by Sergio Brinkhuis
reviewed on PC
Never bored (cntd)
Much of this freshness comes from the beautifully crafted creatures that the game is rich. Both artwork and animations are top-notch and while there is some overlap between a number of the faction’s unit types in terms of attacks and defensive moves, this rarely notices due to the wide diversity in their animations. Watching a Griffin dive towards an enemy stack is a very satisfying experience, as is seeing your elite archers driving an arrow through a number of stacks at once, doing damage to each as it passes through. Of course not all archers are born elite. The base archer doesn’t have the ability to attack multiple stacks that are lined up but can only attack a single arrow. But the elite archer in this example will do damage to your own units as well should they be in the way. There is a good bit of strategy involved too, as Haven’s faction ability is making a stack immune to any form of damage which is a good way to keep a single unit of your own from harm and still being able to shoot that arrow. The other faction’s abilities do different things like heal or protect stacks but no matter which faction you play, their ability can only be used when the meter has filled up by death and sorrow on the battlefield.
Units attack in a predetermined order which is based on a readiness rating. Visiting special locations on the campaign map can increase unit readiness, as can hero attributes and certain spells. When a stack is ready to go, you can make them wait for a short while which will put them further down the attack chain. Doing so might mean they will take damage before they are up again but there are numerous strategic reasons to make them wait, such as using healing skills which are often best done at the end of a turn.
The way you want it
While the makeup of the creatures of each faction is set in stone, heroes are blank slates and can be upgraded and honed into either a fearsome warrior (might) or a frightening mage (magic). Well, perhaps not quite blank as your hero starts with an affinity towards either magic or might. It’s entirely possible to shape a hero with warrior affinity into a respectable mage - or vice versa - but heroes really do come into their own when you stick to their original affinity.
When distributing experience points across either might or magic related skills, you will have a wide array of options to choose from. Some of the more satisfying spells focus on destruction, throwing boulders of ice at a target, or dropping a fiery Armageddon on a group of targets. These are not necessarily the most powerful spells, or even the most satisfying. Cleverly using healing and protective spells in a difficult battle and walking out of it with almost your entire army intact can be very gratifying indeed. On the might side, the roster of options includes increased mobility, more powerful arrows and an extra attack for the first unit that takes out the last creature in an enemy stack.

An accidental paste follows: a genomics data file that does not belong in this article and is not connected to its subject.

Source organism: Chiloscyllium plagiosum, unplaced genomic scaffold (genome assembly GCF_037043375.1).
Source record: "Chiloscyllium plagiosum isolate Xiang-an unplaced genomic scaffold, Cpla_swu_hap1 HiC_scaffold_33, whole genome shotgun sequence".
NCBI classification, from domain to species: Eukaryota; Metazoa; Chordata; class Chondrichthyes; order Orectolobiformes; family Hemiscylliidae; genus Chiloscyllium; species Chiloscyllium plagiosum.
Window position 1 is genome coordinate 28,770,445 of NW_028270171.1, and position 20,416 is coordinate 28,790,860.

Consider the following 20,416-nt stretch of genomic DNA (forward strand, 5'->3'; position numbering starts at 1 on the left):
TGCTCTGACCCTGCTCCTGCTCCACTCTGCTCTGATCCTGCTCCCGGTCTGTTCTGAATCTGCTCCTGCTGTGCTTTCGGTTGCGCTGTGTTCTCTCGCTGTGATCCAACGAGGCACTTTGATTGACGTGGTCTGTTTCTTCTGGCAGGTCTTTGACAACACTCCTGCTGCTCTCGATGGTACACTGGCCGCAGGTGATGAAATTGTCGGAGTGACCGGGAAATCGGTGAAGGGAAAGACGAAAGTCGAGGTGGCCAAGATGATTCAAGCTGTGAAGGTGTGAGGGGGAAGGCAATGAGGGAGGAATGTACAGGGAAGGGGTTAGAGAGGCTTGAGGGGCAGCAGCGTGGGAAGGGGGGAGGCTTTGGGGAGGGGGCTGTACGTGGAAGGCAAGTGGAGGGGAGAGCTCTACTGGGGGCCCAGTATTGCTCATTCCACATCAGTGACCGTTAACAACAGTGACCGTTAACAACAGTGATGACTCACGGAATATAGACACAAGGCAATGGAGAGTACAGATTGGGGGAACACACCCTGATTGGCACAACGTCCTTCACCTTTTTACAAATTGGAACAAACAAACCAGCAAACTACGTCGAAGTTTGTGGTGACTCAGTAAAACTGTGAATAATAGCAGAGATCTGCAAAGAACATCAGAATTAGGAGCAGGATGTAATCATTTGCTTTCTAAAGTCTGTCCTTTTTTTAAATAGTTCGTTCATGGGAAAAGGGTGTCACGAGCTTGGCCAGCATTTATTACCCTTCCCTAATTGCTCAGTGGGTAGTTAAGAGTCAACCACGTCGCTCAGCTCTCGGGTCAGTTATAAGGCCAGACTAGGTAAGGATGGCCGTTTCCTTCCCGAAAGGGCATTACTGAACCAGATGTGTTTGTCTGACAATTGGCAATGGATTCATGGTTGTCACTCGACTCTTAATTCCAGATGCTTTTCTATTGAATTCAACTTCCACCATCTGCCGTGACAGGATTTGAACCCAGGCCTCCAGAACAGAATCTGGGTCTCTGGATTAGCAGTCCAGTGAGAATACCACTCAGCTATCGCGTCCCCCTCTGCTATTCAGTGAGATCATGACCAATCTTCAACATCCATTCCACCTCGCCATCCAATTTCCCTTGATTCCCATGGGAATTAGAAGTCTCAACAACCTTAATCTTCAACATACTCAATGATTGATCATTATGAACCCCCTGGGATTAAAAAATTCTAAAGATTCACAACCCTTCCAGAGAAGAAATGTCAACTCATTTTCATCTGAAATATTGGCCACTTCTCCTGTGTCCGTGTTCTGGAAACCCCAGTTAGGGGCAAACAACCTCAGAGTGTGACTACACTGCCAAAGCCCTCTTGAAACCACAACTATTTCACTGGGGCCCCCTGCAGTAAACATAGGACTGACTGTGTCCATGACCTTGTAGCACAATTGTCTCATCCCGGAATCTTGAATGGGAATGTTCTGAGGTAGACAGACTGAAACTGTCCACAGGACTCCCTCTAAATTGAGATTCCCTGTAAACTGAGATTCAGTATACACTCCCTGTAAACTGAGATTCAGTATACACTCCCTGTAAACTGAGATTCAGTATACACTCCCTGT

Heroes VI is polished to perfection in every possible way and features many small but nevertheless significant improvements that modernize the original formula. To speed up the pace, resource gathering buildings are now tied to a specific area. Controlling the fort or castle in that area entitles you to whatever they produce, effectively removing the need to recapture them every time an enemy hero takes it from you. Another innovation is that the - possible - outcome of each battle is calculated prior to going to the combat stage. You can accept this outcome, or play manually to throw your own tactical prowess into the mix.
More polish is found in map design. The artistry, variety and care found in the environments and individual objects are at times simply breathtaking. Every map is unique in its layout and discovering everything that it has to offer feels like going on an adventure. To keep players from being overwhelmed by a much stronger AI army, many maps have sections that are closed off until you are sufficiently powerful to break through a creature blockade or until you fulfill a quest triggering the opening of a gate. That’s not to say the game is easy though. Underestimate your enemy once and your time on the map will be cut short for sure and especially the period just after unlocking a new area can be pivotal for your success.
It is, really, it is
There is so much more to tell about Heroes VI but despite my best efforts, it is almost impossible to convey just how much it feels like a heroes game. Play it, but beware, the campaign will take you weeks to complete even if every minute is spent in enjoyment.
Ask me the question in the opening paragraph today, I will answer that Heroes III had a good run but it is no longer the best Heroes game ever made, this is. Might & Magic: Heroes VI takes the original concept, masterfully refines it to new heights without losing sight of what made its predecessors such great games. In doing so, it honors the Heroes franchise every step of the way.
Very much a Heroes game, best of the series.
Don’t forget to feed yourself every now and then.